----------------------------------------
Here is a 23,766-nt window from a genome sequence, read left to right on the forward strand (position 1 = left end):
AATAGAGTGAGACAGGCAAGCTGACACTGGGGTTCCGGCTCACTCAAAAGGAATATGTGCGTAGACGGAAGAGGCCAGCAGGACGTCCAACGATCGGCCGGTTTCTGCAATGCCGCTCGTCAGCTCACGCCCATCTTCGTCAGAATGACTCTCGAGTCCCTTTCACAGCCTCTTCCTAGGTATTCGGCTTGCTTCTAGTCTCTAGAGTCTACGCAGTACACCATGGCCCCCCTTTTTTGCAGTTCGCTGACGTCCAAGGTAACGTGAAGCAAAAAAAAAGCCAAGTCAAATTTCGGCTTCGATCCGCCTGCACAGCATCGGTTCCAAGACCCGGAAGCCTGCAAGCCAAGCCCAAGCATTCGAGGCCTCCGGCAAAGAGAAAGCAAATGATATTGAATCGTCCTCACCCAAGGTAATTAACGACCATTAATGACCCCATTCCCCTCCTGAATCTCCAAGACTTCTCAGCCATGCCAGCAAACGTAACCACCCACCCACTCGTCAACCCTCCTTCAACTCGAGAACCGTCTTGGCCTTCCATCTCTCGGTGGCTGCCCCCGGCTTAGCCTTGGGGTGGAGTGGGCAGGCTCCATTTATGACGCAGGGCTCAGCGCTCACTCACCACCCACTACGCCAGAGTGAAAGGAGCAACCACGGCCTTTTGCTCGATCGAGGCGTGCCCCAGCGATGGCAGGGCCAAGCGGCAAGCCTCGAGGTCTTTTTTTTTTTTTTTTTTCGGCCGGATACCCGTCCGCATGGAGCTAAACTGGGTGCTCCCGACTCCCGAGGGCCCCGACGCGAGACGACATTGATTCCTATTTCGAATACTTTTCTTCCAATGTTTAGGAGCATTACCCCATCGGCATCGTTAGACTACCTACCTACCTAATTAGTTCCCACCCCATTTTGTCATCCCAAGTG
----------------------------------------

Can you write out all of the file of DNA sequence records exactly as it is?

Here is a 23,766-nt window from a genome sequence, read left to right on the forward strand (position 1 = left end):
AATAGAGTGAGACAGGCAAGCTGACACTGGGGTTCCGGCTCACTCAAAAGGAATATGTGCGTAGACGGAAGAGGCCAGCAGGACGTCCAACGATCGGCCGGTTTCTGCAATGCCGCTCGTCAGCTCACGCCCATCTTCGTCAGAATGACTCTCGAGTCCCTTTCACAGCCTCTTCCTAGGTATTCGGCTTGCTTCTAGTCTCTAGAGTCTACGCAGTACACCATGGCCCCCCTTTTTTGCAGTTCGCTGACGTCCAAGGTAACGTGAAGCAAAAAAAAAGCCAAGTCAAATTTCGGCTTCGATCCGCCTGCACAGCATCGGTTCCAAGACCCGGAAGCCTGCAAGCCAAGCCCAAGCATTCGAGGCCTCCGGCAAAGAGAAAGCAAATGATATTGAATCGTCCTCACCCAAGGTAATTAACGACCATTAATGACCCCATTCCCCTCCTGAATCTCCAAGACTTCTCAGCCATGCCAGCAAACGTAACCACCCACCCACTCGTCAACCCTCCTTCAACTCGAGAACCGTCTTGGCCTTCCATCTCTCGGTGGCTGCCCCCGGCTTAGCCTTGGGGTGGAGTGGGCAGGCTCCATTTATGACGCAGGGCTCAGCGCTCACTCACCACCCACTACGCCAGAGTGAAAGGAGCAACCACGGCCTTTTGCTCGATCGAGGCGTGCCCCAGCGATGGCAGGGCCAAGCGGCAAGCCTCGAGGTCTTTTTTTTTTTTTTTTTTCGGCCGGATACCCGTCCGCATGGAGCTAAACTGGGTGCTCCCGACTCCCGAGGGCCCCGACGCGAGACGACATTGATTCCTATTTCGAATACTTTTCTTCCAATGTTTAGGAGCATTACCCCATCGGCATCGTTAGACTACCTACCTACCTAATTAGTTCCCACCCCATTTTGTCATCCCAAGTG